POLITICS: PennAve

Joe Biden: Russia on 'dark path' to isolation

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Politics,White House,Joe Biden,Russia,PennAve,Meghashyam Mali,Foreign Policy,Europe,Ukraine,Crimea,Lithuania

Vice President Joe Biden warned Russia it was headed down a “dark path” to isolation and vowed that the U.S. would defend its Baltic allies from Moscow's “aggression.”

Biden, on a three-day trip to Eastern Europe to reassure nations there, spoke from Vilnius, the capital of Lithuania, where he met with that country's leader and the head of Latvia.

“We stand resolutely with our Baltic allies in support of the Ukrainian people and against Russian aggression,” said Biden. “As long as Russia proceeds along this dark path, they will receive increasing political and economic isolation."

Biden also referenced news reports of “armed attacks against Ukrainian military personnel” as troubling.

“Russia cannot escape that the world is changing and rejecting outright their behavior,” Biden continued. “And that there is a price to pay for naked aggression."

Biden's comments come a day after Russian President Vladimir Putin brushed off the West's warnings and signed a treaty annexing Ukraine's Crimean peninsula into Russia.

Russian military forces seized control of the region after Moscow-backed former Ukrainian President Viktor Yanukovych was removed from power. On Sunday the region voted in a referendum to secede from Ukraine and join Russia.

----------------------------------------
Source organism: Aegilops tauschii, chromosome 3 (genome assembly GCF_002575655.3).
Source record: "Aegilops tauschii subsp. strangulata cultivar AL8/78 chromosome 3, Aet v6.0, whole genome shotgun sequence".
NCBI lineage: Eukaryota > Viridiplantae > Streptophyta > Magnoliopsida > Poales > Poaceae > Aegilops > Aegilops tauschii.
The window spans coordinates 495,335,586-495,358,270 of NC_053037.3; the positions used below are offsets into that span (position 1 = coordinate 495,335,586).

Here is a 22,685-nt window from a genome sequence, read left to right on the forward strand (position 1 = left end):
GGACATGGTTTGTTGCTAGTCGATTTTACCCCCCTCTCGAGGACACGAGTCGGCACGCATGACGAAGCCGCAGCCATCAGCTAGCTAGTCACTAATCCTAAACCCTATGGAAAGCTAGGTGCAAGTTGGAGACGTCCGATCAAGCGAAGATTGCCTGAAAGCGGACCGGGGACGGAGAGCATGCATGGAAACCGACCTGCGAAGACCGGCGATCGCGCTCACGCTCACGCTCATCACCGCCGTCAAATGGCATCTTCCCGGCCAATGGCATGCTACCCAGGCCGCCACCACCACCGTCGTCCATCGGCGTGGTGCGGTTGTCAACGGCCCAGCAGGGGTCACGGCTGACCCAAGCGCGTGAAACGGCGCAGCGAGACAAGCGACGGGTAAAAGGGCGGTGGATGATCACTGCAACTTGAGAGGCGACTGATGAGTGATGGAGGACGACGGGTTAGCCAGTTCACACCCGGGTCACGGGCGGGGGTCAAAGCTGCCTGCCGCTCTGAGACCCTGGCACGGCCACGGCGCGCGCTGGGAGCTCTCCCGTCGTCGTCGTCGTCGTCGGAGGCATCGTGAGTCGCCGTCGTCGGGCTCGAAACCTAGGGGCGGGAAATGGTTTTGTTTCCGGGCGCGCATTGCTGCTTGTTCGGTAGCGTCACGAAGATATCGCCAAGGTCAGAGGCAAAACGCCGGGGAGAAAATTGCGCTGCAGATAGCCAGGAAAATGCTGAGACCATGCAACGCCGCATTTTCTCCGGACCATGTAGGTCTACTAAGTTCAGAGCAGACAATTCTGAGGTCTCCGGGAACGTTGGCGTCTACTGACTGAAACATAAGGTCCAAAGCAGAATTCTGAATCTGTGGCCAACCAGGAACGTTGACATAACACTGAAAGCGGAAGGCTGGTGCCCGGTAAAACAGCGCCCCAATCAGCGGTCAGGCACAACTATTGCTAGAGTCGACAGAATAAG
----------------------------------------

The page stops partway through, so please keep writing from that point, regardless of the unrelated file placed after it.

Moscow says that it is protecting the safety of the area's Russian-ethnic majority, but the U.S. and other nations have slammed the move as a violation of international law.

President Obama has said the U.S. will not accept the referendum and has vowed further “costs” to Russia's action. The U.S. and the European Union have targeted a number of Russian and Ukrainian officials for sanctions, but many critics said those measures were ineffective and would not force Putin to back off.

Biden also told leaders that the administration backed Europe's efforts to “diversify your energy sources” and said those steps were important to prevent energy from being used as a “quasi-military weapon in the future.”

Efforts to put tough sanctions on Russia have been hampered by Europe’s dependence on Moscow for energy.

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